Rising Debt Level and its Impact on the Chinese Economy

China's economy

The world’s second-largest economy continues to recover from the coronavirus pandemic. Interestingly, the People’s Bank of China is ready to increase loans to an already debt-laden system. The country is ready to do whatever it takes to boost its economy.

According to the information provided by the People’s Bank of China, the data for the first three quarters of the year that showed steady loan growth.

People should take into account that total social financing, a broad measure of credit and liquidity in the economy, rose by nearly 3.5 trillion yuan ($522 billion) in September. As a result, the total social financing of 280.07 trillion yuan. Importantly, that was a 13.5% increase from a year ago. Faster than the 12.8% pace recorded at the end of the second quarter. Moreover, this result is 2.8 percentage points higher above the same period in 2019.

The coronavirus hit China early this year, as the country was in the early years of attempting to reduce its dependence on debt for growth. Hopefully, China successfully contained the outbreak.

However, in many countries around the world, the coronavirus pandemic is far from being over. Moreover, countries in Europe and elsewhere are struggling to cope with the second wave of coronavirus infections. Furthermore, it is hard to determine how long it would take to extinguish all hotspots.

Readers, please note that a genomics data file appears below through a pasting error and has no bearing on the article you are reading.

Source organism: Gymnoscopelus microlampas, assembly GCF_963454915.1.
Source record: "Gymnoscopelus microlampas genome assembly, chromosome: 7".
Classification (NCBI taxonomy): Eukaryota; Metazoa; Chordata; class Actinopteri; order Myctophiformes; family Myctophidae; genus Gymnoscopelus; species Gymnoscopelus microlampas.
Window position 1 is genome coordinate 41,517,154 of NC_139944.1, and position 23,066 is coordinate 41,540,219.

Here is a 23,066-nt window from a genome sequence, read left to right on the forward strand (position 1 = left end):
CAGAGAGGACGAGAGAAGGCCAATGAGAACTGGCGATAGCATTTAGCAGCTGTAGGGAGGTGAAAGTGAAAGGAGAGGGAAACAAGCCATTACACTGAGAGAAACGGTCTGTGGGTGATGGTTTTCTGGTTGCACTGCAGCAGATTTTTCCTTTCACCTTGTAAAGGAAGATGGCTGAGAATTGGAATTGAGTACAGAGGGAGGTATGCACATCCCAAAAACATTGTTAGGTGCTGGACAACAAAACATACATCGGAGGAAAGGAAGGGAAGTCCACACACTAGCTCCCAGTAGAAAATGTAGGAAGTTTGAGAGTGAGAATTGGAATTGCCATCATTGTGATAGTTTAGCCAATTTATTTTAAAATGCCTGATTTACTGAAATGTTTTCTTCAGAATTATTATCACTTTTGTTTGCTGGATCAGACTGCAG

Let’s get back to China. Importantly, the total Chinese debt across the household, government, financial, and non-financial corporate sectors rose from over 300% of gross domestic product (GDP) to nearly 318% in the first quarter. This information came from estimates published by the Institute of International Finance in July.

Economy and interesting details

Stocks in Asia and investors

According to official figures, China’s GDP contracted 6.8% in the first three months of the year in the first quarter. However, GDP grew 3.2% in the second quarter. Interestingly, China’s third-quarter GDP is due Monday.

Importantly, other major economies took bold stimulus measures. However, the People’s Bank of China decided not to make similar decisions. The country’s central bank kept the loan prime rate, the key benchmark for lending, unchanged for five months in a row.

Based on the information provided by the central bank, medium, and long-term loans for services businesses excluding the real estate as of the end of September grew 17.3% from a year ago.

As state above, China has the second-largest economy in the world. This fact once more underlines the importance of its economy. Moreover, the country has the potential to support its economy.

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